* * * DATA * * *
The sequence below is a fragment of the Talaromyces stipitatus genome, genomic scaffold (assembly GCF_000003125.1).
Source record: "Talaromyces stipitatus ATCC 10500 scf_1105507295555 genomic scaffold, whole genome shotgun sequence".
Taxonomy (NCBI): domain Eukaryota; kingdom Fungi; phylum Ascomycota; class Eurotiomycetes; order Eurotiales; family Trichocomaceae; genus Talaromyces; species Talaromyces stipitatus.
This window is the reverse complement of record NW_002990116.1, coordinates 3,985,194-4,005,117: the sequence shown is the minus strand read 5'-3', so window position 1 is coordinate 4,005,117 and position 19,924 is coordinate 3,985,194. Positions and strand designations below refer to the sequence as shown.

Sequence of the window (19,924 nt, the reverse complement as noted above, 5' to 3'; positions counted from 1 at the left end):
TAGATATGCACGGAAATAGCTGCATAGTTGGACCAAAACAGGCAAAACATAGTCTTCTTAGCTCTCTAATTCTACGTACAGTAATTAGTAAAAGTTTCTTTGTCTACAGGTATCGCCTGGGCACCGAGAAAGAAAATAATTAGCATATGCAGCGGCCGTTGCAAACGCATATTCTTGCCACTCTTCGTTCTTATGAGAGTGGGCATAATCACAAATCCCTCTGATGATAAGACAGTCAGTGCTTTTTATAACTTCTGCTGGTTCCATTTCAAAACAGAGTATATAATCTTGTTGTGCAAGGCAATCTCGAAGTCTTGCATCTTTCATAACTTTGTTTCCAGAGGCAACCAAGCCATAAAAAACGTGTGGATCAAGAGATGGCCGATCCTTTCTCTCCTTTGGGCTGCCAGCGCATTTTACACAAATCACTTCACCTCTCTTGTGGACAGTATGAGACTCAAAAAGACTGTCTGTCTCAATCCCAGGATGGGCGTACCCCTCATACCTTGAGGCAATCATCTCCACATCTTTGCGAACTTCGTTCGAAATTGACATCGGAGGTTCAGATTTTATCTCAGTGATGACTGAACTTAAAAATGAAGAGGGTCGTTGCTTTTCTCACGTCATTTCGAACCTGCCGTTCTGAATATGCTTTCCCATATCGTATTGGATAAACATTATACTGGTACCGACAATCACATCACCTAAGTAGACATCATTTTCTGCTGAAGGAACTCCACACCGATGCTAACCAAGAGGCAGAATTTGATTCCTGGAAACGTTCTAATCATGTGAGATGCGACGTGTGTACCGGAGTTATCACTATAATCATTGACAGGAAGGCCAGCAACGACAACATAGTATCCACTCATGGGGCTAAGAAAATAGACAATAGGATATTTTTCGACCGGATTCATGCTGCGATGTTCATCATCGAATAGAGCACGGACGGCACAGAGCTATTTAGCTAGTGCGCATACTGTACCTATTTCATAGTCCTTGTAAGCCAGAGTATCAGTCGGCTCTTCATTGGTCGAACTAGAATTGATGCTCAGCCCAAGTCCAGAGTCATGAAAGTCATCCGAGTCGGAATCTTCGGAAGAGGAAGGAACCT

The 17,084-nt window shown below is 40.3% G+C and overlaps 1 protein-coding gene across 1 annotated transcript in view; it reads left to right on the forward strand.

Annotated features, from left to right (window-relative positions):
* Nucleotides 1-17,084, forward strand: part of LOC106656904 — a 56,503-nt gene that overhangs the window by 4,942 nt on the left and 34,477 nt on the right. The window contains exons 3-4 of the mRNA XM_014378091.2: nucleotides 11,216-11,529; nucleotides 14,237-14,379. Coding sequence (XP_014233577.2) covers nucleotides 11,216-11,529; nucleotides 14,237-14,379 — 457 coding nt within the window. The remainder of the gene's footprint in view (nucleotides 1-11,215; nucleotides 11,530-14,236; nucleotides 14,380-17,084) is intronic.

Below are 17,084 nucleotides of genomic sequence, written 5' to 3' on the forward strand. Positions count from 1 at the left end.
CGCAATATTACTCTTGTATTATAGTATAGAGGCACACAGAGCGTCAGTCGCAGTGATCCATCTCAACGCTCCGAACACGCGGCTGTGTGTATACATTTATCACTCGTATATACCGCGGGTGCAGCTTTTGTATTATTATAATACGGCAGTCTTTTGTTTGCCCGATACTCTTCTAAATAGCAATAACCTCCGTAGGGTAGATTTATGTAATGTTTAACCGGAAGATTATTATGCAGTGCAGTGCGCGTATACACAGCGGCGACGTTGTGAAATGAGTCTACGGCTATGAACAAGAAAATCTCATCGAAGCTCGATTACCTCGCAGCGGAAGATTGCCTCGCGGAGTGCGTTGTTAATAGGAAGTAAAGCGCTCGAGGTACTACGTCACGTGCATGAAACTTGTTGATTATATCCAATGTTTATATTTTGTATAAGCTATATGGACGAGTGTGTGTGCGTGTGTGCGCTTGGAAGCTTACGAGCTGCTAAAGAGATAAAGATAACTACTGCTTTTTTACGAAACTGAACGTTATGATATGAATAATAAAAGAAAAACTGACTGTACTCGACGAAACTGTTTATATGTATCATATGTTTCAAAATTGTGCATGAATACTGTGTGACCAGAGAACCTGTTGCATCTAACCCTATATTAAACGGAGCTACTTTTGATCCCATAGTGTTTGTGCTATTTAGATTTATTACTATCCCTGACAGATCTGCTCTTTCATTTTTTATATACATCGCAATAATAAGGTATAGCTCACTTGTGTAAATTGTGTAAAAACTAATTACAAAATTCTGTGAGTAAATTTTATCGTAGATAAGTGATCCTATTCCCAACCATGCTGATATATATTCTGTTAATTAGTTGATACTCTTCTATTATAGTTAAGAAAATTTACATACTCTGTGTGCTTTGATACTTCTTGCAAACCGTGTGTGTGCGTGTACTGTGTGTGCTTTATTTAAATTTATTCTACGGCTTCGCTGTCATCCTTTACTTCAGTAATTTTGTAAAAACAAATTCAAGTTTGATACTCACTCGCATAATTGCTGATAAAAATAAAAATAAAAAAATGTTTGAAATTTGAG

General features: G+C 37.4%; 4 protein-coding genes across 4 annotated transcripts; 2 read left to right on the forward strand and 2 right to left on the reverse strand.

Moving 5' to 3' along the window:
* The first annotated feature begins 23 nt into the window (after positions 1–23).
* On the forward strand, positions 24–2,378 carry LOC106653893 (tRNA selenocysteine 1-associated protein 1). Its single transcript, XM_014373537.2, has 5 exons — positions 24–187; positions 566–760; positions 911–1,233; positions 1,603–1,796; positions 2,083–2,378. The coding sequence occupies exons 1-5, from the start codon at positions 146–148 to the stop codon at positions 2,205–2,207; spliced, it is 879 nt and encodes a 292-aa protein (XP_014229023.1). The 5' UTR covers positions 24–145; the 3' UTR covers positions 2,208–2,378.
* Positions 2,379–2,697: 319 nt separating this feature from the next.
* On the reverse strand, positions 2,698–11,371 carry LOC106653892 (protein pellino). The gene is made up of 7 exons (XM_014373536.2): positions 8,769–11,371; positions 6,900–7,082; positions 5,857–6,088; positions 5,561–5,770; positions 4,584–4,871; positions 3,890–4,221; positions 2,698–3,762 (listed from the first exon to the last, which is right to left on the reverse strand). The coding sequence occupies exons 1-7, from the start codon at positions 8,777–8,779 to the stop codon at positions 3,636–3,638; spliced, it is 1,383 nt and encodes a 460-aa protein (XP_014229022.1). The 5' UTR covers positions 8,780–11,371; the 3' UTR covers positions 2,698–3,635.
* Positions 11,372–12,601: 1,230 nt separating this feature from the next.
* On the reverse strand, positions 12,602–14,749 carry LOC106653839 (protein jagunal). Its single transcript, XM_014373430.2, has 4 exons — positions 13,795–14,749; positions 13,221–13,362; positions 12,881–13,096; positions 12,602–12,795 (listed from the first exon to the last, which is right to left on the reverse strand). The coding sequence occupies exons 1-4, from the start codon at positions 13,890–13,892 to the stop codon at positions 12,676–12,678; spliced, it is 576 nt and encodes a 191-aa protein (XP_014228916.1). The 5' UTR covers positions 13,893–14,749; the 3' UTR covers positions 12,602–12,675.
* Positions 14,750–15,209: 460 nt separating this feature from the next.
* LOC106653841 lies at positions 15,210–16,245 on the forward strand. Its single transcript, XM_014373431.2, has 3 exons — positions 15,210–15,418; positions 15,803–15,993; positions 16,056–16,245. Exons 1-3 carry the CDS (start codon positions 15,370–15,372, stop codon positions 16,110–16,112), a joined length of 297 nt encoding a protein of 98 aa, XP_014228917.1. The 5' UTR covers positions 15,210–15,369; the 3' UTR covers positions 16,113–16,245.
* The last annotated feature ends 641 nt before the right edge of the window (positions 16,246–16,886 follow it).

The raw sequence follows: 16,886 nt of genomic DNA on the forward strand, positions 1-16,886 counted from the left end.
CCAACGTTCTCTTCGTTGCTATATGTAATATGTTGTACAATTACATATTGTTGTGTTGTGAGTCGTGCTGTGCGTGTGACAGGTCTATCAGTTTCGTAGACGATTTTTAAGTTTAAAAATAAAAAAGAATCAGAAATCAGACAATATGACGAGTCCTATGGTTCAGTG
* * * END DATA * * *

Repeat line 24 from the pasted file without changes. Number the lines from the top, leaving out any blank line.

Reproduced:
CCAACGTTCTCTTCGTTGCTATATGTAATATGTTGTACAATTACATATTGTTGTGTTGTGAGTCGTGCTGTGCGTGTGACAGGTCTATCAGTTTCGTAGACGATTTTTAAGTTTAAAAATAAAAAAGAATCAGAAATCAGACAATATGACGAGTCCTATGGTTCAGTG